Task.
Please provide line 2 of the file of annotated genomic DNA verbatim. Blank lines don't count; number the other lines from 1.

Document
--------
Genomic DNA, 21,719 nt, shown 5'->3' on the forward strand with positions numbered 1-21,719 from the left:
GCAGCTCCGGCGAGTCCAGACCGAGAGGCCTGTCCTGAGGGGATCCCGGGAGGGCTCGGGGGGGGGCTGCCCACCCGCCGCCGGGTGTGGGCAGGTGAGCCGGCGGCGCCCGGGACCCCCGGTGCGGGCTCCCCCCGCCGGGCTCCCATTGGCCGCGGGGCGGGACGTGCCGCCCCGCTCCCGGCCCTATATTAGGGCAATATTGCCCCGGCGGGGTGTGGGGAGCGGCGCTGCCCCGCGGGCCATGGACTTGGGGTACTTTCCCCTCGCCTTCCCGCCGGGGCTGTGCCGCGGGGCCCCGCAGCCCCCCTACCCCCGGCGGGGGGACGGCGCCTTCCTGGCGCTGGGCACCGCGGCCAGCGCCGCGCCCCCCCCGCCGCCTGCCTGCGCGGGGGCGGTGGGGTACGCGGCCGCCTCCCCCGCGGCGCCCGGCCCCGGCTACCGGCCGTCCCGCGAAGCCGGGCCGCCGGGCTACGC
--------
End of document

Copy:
GCAGCTCCGGCGAGTCCAGACCGAGAGGCCTGTCCTGAGGGGATCCCGGGAGGGCTCGGGGGGGGGCTGCCCACCCGCCGCCGGGTGTGGGCAGGTGAGCCGGCGGCGCCCGGGACCCCCGGTGCGGGCTCCCCCCGCCGGGCTCCCATTGGCCGCGGGGCGGGACGTGCCGCCCCGCTCCCGGCCCTATATTAGGGCAATATTGCCCCGGCGGGGTGTGGGGAGCGGCGCTGCCCCGCGGGCCATGGACTTGGGGTACTTTCCCCTCGCCTTCCCGCCGGGGCTGTGCCGCGGGGCCCCGCAGCCCCCCTACCCCCGGCGGGGGGACGGCGCCTTCCTGGCGCTGGGCACCGCGGCCAGCGCCGCGCCCCCCCCGCCGCCTGCCTGCGCGGGGGCGGTGGGGTACGCGGCCGCCTCCCCCGCGGCGCCCGGCCCCGGCTACCGGCCGTCCCGCGAAGCCGGGCCGCCGGGCTACGC